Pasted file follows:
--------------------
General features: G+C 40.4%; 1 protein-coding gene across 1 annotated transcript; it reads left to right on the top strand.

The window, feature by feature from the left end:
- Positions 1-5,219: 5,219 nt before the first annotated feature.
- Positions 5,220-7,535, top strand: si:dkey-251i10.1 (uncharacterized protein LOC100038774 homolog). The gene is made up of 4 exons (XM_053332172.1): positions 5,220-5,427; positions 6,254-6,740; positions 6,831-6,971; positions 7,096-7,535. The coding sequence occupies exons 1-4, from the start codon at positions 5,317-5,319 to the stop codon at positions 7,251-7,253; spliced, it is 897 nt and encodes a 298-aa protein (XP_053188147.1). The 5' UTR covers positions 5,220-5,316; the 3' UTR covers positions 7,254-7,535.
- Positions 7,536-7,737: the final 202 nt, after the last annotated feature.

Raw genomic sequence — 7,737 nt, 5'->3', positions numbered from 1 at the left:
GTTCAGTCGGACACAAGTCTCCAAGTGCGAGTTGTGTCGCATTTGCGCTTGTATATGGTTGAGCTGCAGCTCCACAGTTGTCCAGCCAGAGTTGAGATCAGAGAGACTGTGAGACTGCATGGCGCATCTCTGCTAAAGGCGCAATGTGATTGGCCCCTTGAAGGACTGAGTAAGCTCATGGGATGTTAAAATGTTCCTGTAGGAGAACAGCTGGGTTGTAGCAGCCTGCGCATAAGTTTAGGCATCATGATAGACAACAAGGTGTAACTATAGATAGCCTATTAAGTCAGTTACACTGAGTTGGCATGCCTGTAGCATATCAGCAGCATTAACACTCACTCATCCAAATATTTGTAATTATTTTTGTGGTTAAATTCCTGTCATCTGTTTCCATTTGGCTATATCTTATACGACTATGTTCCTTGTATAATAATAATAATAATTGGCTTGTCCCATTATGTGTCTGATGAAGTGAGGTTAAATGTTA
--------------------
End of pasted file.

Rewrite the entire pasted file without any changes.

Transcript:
General features: G+C 40.4%; 1 protein-coding gene across 1 annotated transcript; it reads left to right on the top strand.

The window, feature by feature from the left end:
- Positions 1-5,219: 5,219 nt before the first annotated feature.
- Positions 5,220-7,535, top strand: si:dkey-251i10.1 (uncharacterized protein LOC100038774 homolog). The gene is made up of 4 exons (XM_053332172.1): positions 5,220-5,427; positions 6,254-6,740; positions 6,831-6,971; positions 7,096-7,535. The coding sequence occupies exons 1-4, from the start codon at positions 5,317-5,319 to the stop codon at positions 7,251-7,253; spliced, it is 897 nt and encodes a 298-aa protein (XP_053188147.1). The 5' UTR covers positions 5,220-5,316; the 3' UTR covers positions 7,254-7,535.
- Positions 7,536-7,737: the final 202 nt, after the last annotated feature.

Raw genomic sequence — 7,737 nt, 5'->3', positions numbered from 1 at the left:
GTTCAGTCGGACACAAGTCTCCAAGTGCGAGTTGTGTCGCATTTGCGCTTGTATATGGTTGAGCTGCAGCTCCACAGTTGTCCAGCCAGAGTTGAGATCAGAGAGACTGTGAGACTGCATGGCGCATCTCTGCTAAAGGCGCAATGTGATTGGCCCCTTGAAGGACTGAGTAAGCTCATGGGATGTTAAAATGTTCCTGTAGGAGAACAGCTGGGTTGTAGCAGCCTGCGCATAAGTTTAGGCATCATGATAGACAACAAGGTGTAACTATAGATAGCCTATTAAGTCAGTTACACTGAGTTGGCATGCCTGTAGCATATCAGCAGCATTAACACTCACTCATCCAAATATTTGTAATTATTTTTGTGGTTAAATTCCTGTCATCTGTTTCCATTTGGCTATATCTTATACGACTATGTTCCTTGTATAATAATAATAATAATTGGCTTGTCCCATTATGTGTCTGATGAAGTGAGGTTAAATGTTA